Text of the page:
Ultimately I fall back upon this quote from David Bowie: “Talking about art is like dancing about architecture”. Both are fine activities and may contribute something meaningful by providing a narrative and a context for being with the work. Yet my intention is for the art itself to be the point of entry that sparks discovery.
[email protected]
Wed-Sat 12-5
Suite #103


Julieta Fumberg and Creative Hub Studios

As a photographer and graphic designer, Julieta develops websites to her client’s specifications using her 15 years of experience of adding creative and innovative ideas each and every day. In 2020 Julieta partnered up with Shawndra Russell, from Mad Genius Studios, to co-found Creative Hub Studio. Creative Hub Studios is a space where people can come create art, where artists of all kinds are showcased, and a place where business people can come together in fresh ways with twists on networking, workshops, conferences, panels, presentations and more–all carefully curated so that every single happening is a high-value experience in an inspiring space. Find them in Suite 120.
[email protected]
O. 828.490.1044
C. 954.205.6048


Sarah St. Laurent

Taking inspiration from the textile-based encaustics of Daniella Woolf and the mixed-media art of Michelle Belto, St. Laurent incorporates fabric, metal, wood, and photography to create pieces that make the most of encaustic’s nearly three-dimensional quality. She implements the technique in a variety of genres, from landscape to collage, in a process that requires not only an artistic eye but also a constructor’s planning savvy. “With encaustic, wax is laid down in layers, and as I apply the wax and other elements, I really do feel like I’m building the painting,” she says. “When I envision a piece, I need to decide in what order those layers will be painted.”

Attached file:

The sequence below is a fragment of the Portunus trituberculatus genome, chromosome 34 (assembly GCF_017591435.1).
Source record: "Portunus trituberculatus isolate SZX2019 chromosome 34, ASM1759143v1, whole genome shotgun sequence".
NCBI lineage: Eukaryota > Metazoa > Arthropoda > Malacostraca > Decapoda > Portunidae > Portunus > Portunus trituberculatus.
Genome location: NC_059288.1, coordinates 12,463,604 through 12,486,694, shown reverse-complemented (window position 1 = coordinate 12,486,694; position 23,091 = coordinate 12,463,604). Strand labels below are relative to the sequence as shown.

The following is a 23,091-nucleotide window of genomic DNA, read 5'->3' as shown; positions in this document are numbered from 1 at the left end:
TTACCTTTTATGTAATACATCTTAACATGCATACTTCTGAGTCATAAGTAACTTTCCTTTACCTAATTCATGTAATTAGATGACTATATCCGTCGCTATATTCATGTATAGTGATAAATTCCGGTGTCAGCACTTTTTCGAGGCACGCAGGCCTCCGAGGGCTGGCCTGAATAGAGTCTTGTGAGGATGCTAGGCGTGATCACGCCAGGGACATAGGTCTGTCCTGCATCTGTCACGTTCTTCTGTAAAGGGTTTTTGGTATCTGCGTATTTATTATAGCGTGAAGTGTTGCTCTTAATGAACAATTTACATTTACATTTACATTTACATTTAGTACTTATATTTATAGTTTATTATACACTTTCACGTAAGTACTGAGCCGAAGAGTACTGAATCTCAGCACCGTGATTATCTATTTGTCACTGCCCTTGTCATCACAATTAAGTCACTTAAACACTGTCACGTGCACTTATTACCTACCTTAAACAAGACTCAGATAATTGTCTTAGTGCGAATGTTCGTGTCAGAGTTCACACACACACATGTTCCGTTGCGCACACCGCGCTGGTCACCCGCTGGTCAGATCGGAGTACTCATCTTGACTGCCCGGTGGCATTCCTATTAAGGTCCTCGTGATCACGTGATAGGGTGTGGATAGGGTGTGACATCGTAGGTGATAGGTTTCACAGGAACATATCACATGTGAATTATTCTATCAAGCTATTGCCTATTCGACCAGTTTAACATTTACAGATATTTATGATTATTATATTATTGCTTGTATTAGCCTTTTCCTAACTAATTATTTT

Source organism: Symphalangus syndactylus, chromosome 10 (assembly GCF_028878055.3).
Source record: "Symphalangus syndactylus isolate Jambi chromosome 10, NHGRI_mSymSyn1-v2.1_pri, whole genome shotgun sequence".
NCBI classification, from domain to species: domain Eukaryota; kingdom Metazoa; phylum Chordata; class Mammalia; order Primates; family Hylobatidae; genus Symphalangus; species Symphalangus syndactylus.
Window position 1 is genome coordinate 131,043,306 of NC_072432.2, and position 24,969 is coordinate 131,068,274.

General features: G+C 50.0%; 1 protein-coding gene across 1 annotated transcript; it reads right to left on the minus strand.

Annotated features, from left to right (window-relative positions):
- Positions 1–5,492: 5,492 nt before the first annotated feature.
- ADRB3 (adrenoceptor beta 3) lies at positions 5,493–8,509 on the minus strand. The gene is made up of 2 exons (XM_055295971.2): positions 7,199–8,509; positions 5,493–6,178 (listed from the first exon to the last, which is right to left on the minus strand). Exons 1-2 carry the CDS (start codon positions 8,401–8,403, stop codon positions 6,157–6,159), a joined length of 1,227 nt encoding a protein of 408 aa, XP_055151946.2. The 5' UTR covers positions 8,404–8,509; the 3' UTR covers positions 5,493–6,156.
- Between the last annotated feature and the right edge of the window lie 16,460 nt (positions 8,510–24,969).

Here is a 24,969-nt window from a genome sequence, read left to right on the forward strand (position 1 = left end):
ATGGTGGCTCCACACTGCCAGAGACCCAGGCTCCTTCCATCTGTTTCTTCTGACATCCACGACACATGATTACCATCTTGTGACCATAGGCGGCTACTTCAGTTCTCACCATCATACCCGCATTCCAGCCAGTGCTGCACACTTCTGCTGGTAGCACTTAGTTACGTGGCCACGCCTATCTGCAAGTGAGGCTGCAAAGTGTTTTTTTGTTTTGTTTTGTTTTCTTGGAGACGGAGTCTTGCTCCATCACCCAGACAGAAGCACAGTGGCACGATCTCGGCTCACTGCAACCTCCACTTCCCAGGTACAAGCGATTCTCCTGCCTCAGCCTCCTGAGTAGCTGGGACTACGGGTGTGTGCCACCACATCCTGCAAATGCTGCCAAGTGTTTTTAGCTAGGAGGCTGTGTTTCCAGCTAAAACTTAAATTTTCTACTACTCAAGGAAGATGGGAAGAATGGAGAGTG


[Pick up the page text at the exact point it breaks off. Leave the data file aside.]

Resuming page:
Encaustic and Mixed Media
Suite 160B
Fri & Sat 12-5, random times and by appointment
[email protected]


Cindy Walton

The desire to dig deeper into abstraction drives Cindy’s work. She makes abstract paintings and assemblage paper works. Derived from plein air painting experiences, photography, memories and emotions from places she has visited, Cindy uses abstraction to distill these sources into their raw essence. Her paintings address less tangible aspects of landscape: texture, light, color, rhythm and space. Find her in Suite 180 beginning in mid-September.